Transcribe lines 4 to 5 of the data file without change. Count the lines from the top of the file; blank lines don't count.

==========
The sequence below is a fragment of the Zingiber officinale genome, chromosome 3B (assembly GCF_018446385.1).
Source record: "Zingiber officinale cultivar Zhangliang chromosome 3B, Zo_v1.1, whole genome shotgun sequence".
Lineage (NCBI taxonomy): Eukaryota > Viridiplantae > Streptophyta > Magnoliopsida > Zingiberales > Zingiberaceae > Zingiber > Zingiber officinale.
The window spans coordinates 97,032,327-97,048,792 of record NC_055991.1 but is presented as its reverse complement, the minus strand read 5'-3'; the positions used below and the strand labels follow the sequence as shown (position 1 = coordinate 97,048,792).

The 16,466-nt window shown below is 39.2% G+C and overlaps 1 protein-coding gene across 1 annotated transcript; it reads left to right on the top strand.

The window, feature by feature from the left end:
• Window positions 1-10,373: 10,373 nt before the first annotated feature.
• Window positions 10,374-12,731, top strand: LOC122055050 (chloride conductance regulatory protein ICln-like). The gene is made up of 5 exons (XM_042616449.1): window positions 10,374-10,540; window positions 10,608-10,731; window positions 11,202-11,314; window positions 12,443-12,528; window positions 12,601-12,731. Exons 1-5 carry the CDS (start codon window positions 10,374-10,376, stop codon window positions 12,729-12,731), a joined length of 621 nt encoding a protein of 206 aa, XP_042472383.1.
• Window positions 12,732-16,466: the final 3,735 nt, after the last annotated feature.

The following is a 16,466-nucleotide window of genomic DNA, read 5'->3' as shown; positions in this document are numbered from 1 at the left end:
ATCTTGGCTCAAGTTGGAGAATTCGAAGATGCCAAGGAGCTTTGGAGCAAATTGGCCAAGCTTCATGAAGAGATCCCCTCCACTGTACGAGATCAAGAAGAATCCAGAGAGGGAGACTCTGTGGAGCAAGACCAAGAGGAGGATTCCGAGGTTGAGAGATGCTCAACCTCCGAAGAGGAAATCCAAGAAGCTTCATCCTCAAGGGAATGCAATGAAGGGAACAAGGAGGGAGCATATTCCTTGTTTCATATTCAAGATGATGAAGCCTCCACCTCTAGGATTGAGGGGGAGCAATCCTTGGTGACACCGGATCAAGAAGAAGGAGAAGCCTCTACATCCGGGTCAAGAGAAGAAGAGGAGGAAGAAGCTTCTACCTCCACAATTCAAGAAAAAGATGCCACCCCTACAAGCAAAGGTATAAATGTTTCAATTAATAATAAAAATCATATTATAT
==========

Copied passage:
The window spans coordinates 97,032,327-97,048,792 of record NC_055991.1 but is presented as its reverse complement, the minus strand read 5'-3'; the positions used below and the strand labels follow the sequence as shown (position 1 = coordinate 97,048,792).

The 16,466-nt window shown below is 39.2% G+C and overlaps 1 protein-coding gene across 1 annotated transcript; it reads left to right on the top strand.